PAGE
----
Mrs. Lincoln, the mother, was evidently a woman out of place among those primitive surroundings. She was five feet, five inches high, a slender, pale, sad and sensitive woman, with much in her nature that was truly heroic, and much that shrank from the rude life around her. A great man never drew his infant life from a purer or more womanly bosom than her own; and Mr. Lincoln always looked back to her with an unspeakable affection. Long after her sensitive heart and weary hands had crumbled into dust, and had climbed to life again in forest flowers, he said to a friend, with tears in his eyes: “ All that I am, or hope to be, I owe to my angel mother-blessings on her memory!”
Here was the home and here were its occupants, all humble, all miserably poor; yet it was a home of love and of virtue. Both father and mother were religious persons, and sought at the earliest moment to impress the minds of their children with religious truth. The mother, though not a ready writer, could read. Books were scarce, but occasionally an estray was caught and eagerly devoured. Abraham and his sister often sat at her feet to hear of scenes and deeds that roused their young imaginations, and fed their hungry minds.
Schools in Kentucky were, in those days, scarce and very poor. Nothing more than instruction in the rudiments of education was attempted. Zachariah Riney was Abraham's first teacher. Riney was a Catholic, and though the Protestant children in his charge were commanded, or permitted, to retire when any of his peculiar religious ceremonies or exercises were in progress, Mr. Lincoln always entertained a pleasant and grateful memory of him. He began his attendance upon Mr. Riney's school when he was in his seventh year, but could hardly have continued it beyond a period of two or three months. His next teacher was Caleb Hazel, a fine young man, whose school he attended for about three months. The boy was diligent, and actually learned to write an intelligible letter during this period.
If the schools of the region were rude and irregular, its religious institutions were still more so. Public religious worship was observed in the neighborhood only at long intervals, and then under the charge of roving preachers, who, ranging over immense tracts of territory, and living on their horses and in the huts of the settlers, called the people together under trees or cabin-roofs, and spoke to them simply of the great truths of Christianity. The preachers themselves were peculiar persons, made so by the peculiarity of their circumstances and pursuits. For many years, Abraham Lincoln never saw a church; but he heard Parson Elkin preach. At intervals of several months, the good parson held meetings in the neighborhood. He was a Baptist, and Thomas and Nancy Lincoln were members of that communion. Abraham's first ideas of public speech were gathered from the simple addresses of this humble and devoted itinerant, and the boy gave evidence afterwards, as we shall see, that he remembered him with interest and affection.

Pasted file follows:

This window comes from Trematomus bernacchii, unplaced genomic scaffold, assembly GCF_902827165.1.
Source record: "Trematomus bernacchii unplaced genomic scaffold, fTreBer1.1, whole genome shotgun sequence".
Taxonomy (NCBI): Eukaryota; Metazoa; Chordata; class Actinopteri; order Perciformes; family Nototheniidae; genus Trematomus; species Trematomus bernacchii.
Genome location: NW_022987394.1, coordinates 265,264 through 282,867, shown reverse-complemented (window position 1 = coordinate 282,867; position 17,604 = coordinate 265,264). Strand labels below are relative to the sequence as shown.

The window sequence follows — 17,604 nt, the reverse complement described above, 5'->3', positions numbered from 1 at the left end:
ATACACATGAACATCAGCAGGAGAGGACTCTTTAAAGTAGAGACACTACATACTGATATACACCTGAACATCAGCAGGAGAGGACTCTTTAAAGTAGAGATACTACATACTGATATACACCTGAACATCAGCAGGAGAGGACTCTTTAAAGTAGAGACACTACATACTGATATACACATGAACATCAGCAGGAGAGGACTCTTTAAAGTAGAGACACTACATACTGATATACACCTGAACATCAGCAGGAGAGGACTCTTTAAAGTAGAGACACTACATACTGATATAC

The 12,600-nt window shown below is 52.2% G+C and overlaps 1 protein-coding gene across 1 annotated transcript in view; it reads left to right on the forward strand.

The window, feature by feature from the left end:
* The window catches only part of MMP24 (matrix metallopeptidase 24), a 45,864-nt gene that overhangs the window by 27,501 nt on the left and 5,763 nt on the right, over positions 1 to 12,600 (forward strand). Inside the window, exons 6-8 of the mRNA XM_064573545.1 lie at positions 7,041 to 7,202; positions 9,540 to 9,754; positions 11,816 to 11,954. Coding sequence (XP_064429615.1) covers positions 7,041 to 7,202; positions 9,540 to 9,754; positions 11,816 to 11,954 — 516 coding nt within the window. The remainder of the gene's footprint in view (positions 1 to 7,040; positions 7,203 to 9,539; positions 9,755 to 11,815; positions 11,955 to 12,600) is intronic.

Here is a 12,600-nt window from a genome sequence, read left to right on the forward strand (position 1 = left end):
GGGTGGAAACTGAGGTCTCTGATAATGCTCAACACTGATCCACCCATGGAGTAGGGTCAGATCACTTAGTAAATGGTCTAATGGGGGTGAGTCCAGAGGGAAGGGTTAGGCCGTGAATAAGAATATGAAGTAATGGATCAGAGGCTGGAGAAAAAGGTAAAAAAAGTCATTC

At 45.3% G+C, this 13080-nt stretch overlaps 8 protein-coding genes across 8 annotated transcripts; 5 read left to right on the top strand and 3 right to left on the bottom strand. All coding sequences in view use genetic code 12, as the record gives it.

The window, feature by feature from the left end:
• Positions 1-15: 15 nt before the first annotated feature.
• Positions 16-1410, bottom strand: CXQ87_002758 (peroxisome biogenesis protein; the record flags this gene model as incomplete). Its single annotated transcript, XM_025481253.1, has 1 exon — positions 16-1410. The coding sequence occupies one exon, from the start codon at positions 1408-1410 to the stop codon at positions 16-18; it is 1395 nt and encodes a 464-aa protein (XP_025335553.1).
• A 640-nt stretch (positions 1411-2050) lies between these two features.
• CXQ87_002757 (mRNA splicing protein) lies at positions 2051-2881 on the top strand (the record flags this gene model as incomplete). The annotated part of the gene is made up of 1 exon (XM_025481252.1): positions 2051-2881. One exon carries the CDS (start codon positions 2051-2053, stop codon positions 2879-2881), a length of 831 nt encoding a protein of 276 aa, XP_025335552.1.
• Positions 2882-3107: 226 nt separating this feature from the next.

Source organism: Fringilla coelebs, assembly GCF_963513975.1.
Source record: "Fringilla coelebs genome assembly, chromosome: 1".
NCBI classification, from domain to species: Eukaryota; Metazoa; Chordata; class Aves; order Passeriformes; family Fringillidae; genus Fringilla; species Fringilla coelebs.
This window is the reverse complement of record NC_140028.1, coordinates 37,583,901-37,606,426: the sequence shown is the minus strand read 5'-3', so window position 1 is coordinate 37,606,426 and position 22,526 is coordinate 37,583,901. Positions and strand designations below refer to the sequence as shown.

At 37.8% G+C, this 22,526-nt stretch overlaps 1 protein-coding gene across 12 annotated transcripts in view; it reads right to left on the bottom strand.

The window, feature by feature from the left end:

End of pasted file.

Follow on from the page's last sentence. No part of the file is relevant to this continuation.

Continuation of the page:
When inefficient men become very uncomfortable, they are quite likely to try emigration as a remedy. A good deal of what is called “the pioneer spirit” is simply a spirit of shiftless discontent. Possibly there was something of this spirit in Thomas Lincoln. It is true, at least, that when Abraham was about seven years old, his father became possessed with the desire to sell his little home, and remove to another, in some fairer wilderness. It is probable, also, that he did not like to rear his children in Kentucky. He had been wise enough to appreciate the advantages of education to his children, and it is quite likely that he shrank from seeing them grow up in a community cursed with slavery. The state having outgrown, with marvelous rapidity, its ruder conditions, and become populous and powerful, was already the home of an institution which branded labor with disgrace, and made the position of the poor whites a hopeless one. He could see nothing in the future, for himself or his boy, but labor by the side of the negro, and degradation in his presence and companionship.
Mr. Lincoln himself never attributed his father's desire to remove from Kentucky to his dislike of slavery, as a principal motive. Kentucky, more than most of the new states, was cursed with defective land-titles. Daniel Boone himself, with hundreds of others who had shared with him the dangers of pioneer life, was dispossessed of nearly all his lands, after having lived upon them for years, and rendered them very valuable by improvements. It was mainly to this difficulty, of getting a valid title to land, that Abraham Lincoln attributed his father's desire and determination to remove to another state.
Thomas Lincoln found a purchaser, at last, for his home. He bartered it away for ten barrels of whisky and twenty dollars in money, the whole representing the sum of three hundred dollars, his price for the place.* After building a flat-boat and launching it upon the Rolling Fork, he loaded it with his stock of whisky, and all the heavier household wares of which he was possessed, pushed off alone, and floated safely down to the Ohio River. Here he met with an accident-a wreck, indeed. The flat-boat was upset, and two-thirds of his whisky and many of his housekeeping utensils and farming and other tools were lost. Meeting with assistance, his boat
*William M. Thayer's “Pioneer Boy,” a singularly faithful statement of the early experiences of Abraham Lincoln.